We get it: as a business owner, you have a lot on your plate. From managing the day-to-day operations, to marketing, to tax planning, to a litany of other tasks—business owners are often stretched paper-thin. One way savvy business owners save time while gaining insight into the operation of the business is through financial reports. Let's take a closer look at our top financial reports every small business should have and understand.
The Balance Sheet Financial Report
No matter the size of your business, it's of the utmost importance you have a balance sheet. This quintessential financial report can be a true indicator or snapshot of the financial health of your business. It lists your company's short-term and long-term assets as well as liabilities. By completing a balance sheet annually, you will be able to quickly determine whether your company's net worth is increasing or decreasing. In addition to the financial health of your business, the balance sheet offers insight into your owner's equity percentage.
The Income Statement Financial Report
Also known as the Profit and Loss (P&L) statement, the income statement is just as vital as your balance sheet. While there are more in-depth explanations of the income statement, it's essentially a financial report that shows whether your company has lost or made money. The income statement can be created on a monthly, quarterly, or yearly basis. But when you run and examine the income statement on an annual basis, you can easily spot and track expense and revenue trends.
The Cash Flow Financial Report
The cash flow financial report or statement of cash flows demonstrates the movement of cash in as well as out of your business for a specific time period. This financial report is arguably one of the most important documents for startups and small businesses because it empowers you to quickly see how capable the company can meet interest payments and debt. Like the income statement, the primary concern of the cash flow report is profitability.
While most business owners fail to consider tax returns as a financial report, they are! The actual tax form your business files will be based on the business entity type. And for each type of business entity, there are different tax consequences and tax rates. Because of this, it's important to work with an experienced CPA when it comes to selecting a business entity type as well as filing taxes. Your business tax returns can be used to help inform growth strategies that can be beneficial to the business, such as:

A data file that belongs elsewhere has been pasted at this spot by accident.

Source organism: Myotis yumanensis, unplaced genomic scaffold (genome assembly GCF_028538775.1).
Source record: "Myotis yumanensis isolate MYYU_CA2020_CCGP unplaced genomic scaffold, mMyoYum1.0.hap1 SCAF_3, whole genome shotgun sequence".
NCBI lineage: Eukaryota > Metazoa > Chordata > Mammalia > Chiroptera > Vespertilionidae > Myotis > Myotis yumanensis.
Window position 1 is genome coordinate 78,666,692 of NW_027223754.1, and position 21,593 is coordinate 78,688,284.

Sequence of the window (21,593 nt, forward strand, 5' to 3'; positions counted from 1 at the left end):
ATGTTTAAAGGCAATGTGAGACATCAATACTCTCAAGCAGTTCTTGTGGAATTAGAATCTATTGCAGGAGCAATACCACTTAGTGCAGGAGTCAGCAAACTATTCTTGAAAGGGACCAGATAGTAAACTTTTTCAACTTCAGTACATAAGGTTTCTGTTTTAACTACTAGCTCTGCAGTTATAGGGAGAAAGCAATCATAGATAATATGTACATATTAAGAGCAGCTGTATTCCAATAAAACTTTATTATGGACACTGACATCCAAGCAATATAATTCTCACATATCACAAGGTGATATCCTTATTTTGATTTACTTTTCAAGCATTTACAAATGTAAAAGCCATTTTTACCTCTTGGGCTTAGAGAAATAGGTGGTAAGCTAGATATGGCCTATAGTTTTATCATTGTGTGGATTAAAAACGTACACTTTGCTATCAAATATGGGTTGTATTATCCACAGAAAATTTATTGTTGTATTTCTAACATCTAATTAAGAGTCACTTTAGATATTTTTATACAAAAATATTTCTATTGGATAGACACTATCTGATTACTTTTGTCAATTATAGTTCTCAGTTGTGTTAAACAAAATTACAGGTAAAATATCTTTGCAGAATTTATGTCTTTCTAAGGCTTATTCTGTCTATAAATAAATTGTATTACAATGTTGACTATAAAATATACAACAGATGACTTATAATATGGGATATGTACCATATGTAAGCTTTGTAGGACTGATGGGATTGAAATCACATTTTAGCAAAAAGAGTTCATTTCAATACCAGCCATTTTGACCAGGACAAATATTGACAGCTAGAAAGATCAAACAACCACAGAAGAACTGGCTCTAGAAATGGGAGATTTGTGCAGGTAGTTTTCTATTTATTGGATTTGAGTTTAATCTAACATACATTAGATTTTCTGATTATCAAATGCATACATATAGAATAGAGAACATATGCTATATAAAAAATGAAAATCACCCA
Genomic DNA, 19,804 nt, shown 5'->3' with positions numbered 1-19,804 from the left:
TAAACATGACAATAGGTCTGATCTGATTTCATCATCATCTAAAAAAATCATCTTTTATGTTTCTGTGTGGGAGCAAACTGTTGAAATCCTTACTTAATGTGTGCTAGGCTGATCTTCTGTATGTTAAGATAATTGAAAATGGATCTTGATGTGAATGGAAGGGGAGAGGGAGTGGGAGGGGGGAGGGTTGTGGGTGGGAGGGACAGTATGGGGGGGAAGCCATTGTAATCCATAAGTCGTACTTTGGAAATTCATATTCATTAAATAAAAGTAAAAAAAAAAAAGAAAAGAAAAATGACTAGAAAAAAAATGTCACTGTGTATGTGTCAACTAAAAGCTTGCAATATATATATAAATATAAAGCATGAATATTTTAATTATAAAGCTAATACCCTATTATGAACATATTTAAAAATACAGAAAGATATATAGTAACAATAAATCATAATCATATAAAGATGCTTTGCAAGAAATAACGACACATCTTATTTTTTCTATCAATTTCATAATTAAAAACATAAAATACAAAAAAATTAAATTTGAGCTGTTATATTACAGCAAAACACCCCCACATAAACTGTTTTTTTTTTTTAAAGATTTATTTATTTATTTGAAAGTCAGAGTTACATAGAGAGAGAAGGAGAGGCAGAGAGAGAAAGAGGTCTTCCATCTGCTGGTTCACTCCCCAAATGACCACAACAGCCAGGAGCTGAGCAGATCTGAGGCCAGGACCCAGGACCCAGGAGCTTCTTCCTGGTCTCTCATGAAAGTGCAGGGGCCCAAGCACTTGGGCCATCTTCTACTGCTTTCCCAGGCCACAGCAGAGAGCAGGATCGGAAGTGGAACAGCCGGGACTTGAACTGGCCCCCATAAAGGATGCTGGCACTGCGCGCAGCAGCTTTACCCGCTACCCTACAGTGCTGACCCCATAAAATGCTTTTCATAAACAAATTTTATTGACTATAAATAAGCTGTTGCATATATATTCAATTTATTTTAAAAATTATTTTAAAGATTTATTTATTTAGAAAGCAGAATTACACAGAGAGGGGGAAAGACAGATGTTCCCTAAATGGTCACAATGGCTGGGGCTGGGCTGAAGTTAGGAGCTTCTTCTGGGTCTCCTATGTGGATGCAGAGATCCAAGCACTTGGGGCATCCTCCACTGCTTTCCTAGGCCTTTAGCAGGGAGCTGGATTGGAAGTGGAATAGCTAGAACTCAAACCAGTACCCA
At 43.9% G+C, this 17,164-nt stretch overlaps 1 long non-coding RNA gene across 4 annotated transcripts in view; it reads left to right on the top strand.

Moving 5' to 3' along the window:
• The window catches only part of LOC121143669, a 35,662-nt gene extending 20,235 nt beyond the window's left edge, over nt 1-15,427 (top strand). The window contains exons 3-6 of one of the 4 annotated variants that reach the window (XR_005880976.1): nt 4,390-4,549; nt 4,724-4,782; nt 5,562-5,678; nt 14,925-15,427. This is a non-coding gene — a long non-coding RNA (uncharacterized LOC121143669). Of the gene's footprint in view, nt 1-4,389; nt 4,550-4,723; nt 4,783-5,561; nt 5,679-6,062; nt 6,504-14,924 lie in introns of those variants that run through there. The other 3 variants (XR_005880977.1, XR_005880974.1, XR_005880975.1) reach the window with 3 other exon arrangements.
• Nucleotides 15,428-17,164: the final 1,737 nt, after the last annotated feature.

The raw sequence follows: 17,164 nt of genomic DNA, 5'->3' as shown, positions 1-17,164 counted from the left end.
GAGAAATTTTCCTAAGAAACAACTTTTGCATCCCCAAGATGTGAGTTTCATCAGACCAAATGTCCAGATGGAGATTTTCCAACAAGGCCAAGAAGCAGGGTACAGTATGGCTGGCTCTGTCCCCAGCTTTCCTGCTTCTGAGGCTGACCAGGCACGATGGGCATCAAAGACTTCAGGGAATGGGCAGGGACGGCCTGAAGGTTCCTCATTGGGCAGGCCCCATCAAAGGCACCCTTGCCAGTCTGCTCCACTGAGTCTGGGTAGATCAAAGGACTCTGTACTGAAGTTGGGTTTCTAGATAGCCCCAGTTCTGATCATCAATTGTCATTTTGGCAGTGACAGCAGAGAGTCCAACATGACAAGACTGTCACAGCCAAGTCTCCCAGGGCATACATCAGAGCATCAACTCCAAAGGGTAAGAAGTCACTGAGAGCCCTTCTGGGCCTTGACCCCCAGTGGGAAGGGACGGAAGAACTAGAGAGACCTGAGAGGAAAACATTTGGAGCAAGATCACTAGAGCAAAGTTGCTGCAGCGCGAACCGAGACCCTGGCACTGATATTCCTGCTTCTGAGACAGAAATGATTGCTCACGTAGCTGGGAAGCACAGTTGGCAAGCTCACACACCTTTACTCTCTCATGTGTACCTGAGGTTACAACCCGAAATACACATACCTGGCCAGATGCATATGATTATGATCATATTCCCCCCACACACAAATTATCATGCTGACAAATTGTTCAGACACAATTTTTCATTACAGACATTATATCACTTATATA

- Should the business purchase new equipment now or later?
- Would there be benefits to expanding to a new location?
- When should the business hire new staff?
Accounts Receivable/ Accounts Payable Financial Report
Also referred to as the Accounts Receivable Aging Report, the Accounts Receivable Report demonstrates money that may be invoiced but not received. For clarity:
- Accounts receivable is an accounting term used to explain funds that are owed to your business.
- Accounts payable are funds that your business owes to others and must payout at some point in time.
This report categorizes debts owed to the business, including the length of time the debt is owed. In most instances, the time periods can be broken down into four categories:
- 0-30 days, or current bills due
- 31-60 days, or bills over 30 days late
- 61-90 days, or bills over 60 days late
- Bills over 90 days late
As a business owner, it can be especially insightful to see the amount of money owed in each of these categories. In general, it's believed that the older a debt is, the less likely it will be paid. And if you see a lot of money hanging out in the over 90 days late category, you may want to have a discussion with your accounts receivable team.
Budget vs Actual Financial Report
If you create a budget, it can be helpful to review how well you performed based on these projections. This statement compares where your expenses and income are relative to where you thought they would be. And this report can be very impactful and insightful when it comes to reviewing budget vs actual performance in terms of periods of time, such as pre-COVID business performance. In the simplest sense, this financial report can help you spot under-spending as well as overspending while helping you monitor your revenue.
Contact MB Group For Assistance with Financial Report
At the MB Group, we are a team of small business CPAs and accountants who offer exclusive services to help you save time, save money, and grow through it all. In addition to the preparation of different financial reports, our business analysts and financial planning experts can help you understand and evolve each financial report into actionable insights.
Contact the MB Group today to learn more about how we can assist with financial reports for your business.